3. Send Contributors Something N0w And Later
Ralph Waldo Emerson wrote “With the past, I have nothing to do; nor with the future. I live now.” And so do your funders. You should give them something more immediate than a signed copy of your new album when it’s finished several months after your campaign has ended. It can be something personalized for the funder at one of the lower perk levels, and somehow related to the project you’re campaigning for, like these awesome perks from Sync:

I love the smell of nostalgia in the morning!

When I contributed to Brendon Fogle’s short film, I received my perks––a pair of records from Brendon’s personal collection and two Sync stickers––a few short weeks after clicking “Contribute Now” on Indiegogo. Now I’ve got a constant reminder of Sync until the film’s finished up and I can get my DVD in the future.

A sound designer named Christopher Postill recently got in touch with me about a campaign for his project Sounds Like an Earful, a pod cast about rethinking the sounds we’re surrounded by on a daily basis. Seeing the usual suspects of perks, I suggested he make them more personalized for his potential funders. When I saw his Indiegogo page next, I saw he had added a perk in which he’d create a sound specifically for the funder. Another perk higher up the ladder lends itself to Christopher creating a piece of music that a funder can gift to a friend or family member or keep for him- or herself.

Now this is an immediate perk that packs a personal punch!

Not only are these new perks innovative and personal, but they’re also immediate; once they’re created, they can be posted on the funder’s Facebook wall, tweeted, or emailed.

4. Constantly Keep Your Funders Updated
So you spent three intense months crowdfunding like a rockstar. You thanked all your funders. You mailed them their perks. And at the end of the campaign trail you became another crowdfunding success story! Feels good to be done, right?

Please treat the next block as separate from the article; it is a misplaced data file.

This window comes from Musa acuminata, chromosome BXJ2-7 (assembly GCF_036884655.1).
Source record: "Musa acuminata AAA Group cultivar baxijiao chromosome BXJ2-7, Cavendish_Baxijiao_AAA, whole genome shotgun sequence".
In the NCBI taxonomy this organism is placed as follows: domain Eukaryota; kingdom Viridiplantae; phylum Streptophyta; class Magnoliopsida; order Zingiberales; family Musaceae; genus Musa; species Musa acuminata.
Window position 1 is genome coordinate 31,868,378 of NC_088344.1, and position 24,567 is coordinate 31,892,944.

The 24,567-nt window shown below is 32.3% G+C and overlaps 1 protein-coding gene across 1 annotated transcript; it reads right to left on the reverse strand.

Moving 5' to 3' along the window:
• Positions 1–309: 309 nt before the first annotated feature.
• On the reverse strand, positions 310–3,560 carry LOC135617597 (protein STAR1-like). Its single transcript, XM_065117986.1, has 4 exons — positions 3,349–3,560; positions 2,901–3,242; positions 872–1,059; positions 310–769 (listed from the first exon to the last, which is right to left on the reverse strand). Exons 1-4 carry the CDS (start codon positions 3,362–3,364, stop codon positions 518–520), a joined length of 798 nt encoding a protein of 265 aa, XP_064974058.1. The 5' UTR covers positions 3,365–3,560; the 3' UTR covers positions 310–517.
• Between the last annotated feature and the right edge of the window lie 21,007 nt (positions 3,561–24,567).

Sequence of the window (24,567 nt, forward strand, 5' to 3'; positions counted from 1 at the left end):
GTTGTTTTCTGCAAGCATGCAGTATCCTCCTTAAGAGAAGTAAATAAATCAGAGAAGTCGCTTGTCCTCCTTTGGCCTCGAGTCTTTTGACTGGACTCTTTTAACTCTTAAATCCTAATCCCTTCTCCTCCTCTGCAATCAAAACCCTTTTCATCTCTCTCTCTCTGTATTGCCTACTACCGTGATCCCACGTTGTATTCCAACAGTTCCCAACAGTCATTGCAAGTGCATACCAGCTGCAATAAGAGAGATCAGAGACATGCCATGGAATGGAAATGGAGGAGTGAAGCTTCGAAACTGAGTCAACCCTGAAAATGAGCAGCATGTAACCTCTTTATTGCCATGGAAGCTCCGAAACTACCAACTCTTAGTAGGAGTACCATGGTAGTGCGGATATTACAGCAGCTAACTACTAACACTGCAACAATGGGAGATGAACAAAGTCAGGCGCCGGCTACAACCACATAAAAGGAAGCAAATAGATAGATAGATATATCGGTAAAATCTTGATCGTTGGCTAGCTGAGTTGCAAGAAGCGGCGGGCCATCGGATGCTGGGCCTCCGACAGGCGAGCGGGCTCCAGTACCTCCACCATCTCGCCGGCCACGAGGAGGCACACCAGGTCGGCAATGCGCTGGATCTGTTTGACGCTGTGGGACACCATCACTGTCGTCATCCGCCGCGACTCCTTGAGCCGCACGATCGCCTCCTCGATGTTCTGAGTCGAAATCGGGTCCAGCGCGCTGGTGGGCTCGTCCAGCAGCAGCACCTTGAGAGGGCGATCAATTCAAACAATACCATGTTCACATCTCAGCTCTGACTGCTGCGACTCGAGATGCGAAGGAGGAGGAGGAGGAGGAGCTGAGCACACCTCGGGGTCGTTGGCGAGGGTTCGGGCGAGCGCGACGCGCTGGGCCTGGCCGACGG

Even after all that, you’re only now seeing the finish line, but you’ve still got a ways to go. Just as it’s important to keep your funders updated throughout your campaign, it’s just as important to maintain a steady stream of updates about the progress of your project even after the campaign has ended. Your funders have contributed to your campaign for various reasons, whether it’s because of your personalized pitch, your cool perks, or because they’re family and have to, but they’re also giving something more than money to you and your campaign, so the least you can do is make them feel like they’re a part of something bigger than themselves.

Perhaps Cerise funder Andrew Bichler said it best in this quick video about why he contributed to my short film:

You heard it right from a proud funder’s mouth: “What really turned me on [was] the fact that I, as an everyday guy, could get involved in funding and supporting the arts…” As such, it’s gratifying to be kept in the loop about what’s going on regarding a project you’ve become a part of; I receive regular updates with behind the scenes footage, post-production notes and other status updates from many of the projects I’ve contributed to like Red Scare, Tilt and How Do You Write a Joe Schermann Song. If you don’t update your audience, they may start to think all kinds of outrageous things, the worst of which quite possibly being “Well, I won’t support that person’s campaigns any more!” Again, it’s all about appreciation, so treat your funders with the same respect that you’d show an investor, whether they’re contributing at the $1 rung or closer to the top of the ladder.

5. When Engaging Your Community, Don’t Solicit, Elicit
Perhaps the greatest aspect of the indie community is that in most cases it will come to bat for you during your crowdfunding campaign. The most recent account is probably the come-from-behind victory of Lucas McNelly’s A Year Without Rent, which had been stagnant for the long haul of the campaign. But in its final days and hours, this video project was pulled from the Sarlacc pit of unfunded dreams by the entire indie film community. This is an exceptional case, of course (I don’t recommend starting a campaign without plenty of preparation and a solid plan of action plotted out beforehand), but the lesson is pretty much standard: If you show passion for your project and drive it forward, your community will come to your aid.